ASIC must overhaul responsible lending guidance to protect Australians

Consumer Action Law Centre (Consumer Action) has called on the Australian Securities and Investment Commission (ASIC) to urgently overhaul responsible lending guidance to better protect Australians from financial harm.

Consumer Action’s submission to ASIC’s consultation on responsible lending guidance says that clearer standards are required to strengthen lending standards. CEO Gerard Brody underscored the need for reform in the wake of the Banking Royal Commission.

“Burdening an individual or family with debt they can’t afford causes harm,” he says. “Over-indebtedness affects the ability for someone to provide for their housing, health, education and retirement. Problem debt also has harmful effects on physical and mental health and personal relationships.

“Unfortunately, ASIC’s existing responsible lending guidance is failing. The Banking Royal Commission has exposed bank and lender reluctance to move away from the practices that fuel consumer harm, as they fear losing market share or profit.

“ASIC now needs to set stronger minimum standards about what needs to be done to comply with the law.”

The submission includes real case studies of people whose lives have suffered as a result of banks and other lenders not checking a person’s financial position before providing a loan, relying on inaccurate benchmarks to determine a borrower’s financial position or not identifying circumstances that indicate fraud or economic abuse.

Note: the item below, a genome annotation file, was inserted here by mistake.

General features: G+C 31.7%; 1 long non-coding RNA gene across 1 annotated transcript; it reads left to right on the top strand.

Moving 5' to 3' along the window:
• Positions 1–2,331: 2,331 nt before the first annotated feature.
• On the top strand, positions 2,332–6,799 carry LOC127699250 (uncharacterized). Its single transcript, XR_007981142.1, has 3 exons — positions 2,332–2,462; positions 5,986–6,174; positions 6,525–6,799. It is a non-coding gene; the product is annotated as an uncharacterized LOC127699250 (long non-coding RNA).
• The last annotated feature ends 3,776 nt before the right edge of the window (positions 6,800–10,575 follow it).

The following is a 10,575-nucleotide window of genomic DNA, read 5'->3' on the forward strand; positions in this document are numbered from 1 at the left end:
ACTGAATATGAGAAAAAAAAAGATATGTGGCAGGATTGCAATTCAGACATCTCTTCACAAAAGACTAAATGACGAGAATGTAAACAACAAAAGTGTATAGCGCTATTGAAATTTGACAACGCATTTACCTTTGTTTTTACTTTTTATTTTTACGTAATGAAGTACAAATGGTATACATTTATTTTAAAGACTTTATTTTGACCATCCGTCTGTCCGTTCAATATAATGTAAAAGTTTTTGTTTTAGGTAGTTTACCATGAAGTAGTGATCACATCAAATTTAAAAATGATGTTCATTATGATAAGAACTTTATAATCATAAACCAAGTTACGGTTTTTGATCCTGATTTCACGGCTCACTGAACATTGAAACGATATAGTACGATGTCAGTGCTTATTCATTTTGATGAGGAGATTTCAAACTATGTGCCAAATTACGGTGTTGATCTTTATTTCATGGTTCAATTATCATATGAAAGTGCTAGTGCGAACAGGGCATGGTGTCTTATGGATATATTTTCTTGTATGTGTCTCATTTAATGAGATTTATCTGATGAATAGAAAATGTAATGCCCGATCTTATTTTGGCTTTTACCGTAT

Consumer Action has used its submission to suggest how ASIC could substantially improve its guidance to the industry, including:

  • Lenders should not be able to “scale down” their obligations so that they don’t check a person’s financial position before providing a loan. ASIC’s existing guidance, that says responsible lending obligations are “scalable”, provides for a loophole that must be closed to prevent people taking on debt they can never pay back.
  • Lenders and brokers must collect a minimum of 90-days’ worth of account statements, and more in particular circumstances, and consider all aspects of an applicant’s financial position prior to providing a loan.
  • A lender must engage with a borrower to understand their purpose for borrowing and not provide loans that are unsuitable for a person’s needs. Automated lending systems have protected lenders’ credit risks and have not protected people from loans which are harmful.
  • Benchmarks that estimate a person’s financial position cannot, and must not, replace an actual assessment of an individual’s financial position.
  • If a loan is found to be irresponsible, borrowers should be provided with a clear right to debt waiver in recognition of the severe personal hardship and distress that is triggered by unaffordable loans.

Brody also called on the new Federal Government to play its part in protecting consumers.
“As the dust settles on the 2019 federal election, it is essential that the new government acts swiftly to prevent Australians from financial harm,” he says.

“In addition to ASIC working to make lending safer for the community, we also need to see the Federal Government step up to implement all of the findings of the Banking Royal Commission. It cannot be swept under the rug.”

You can read the full submission here [PDF].

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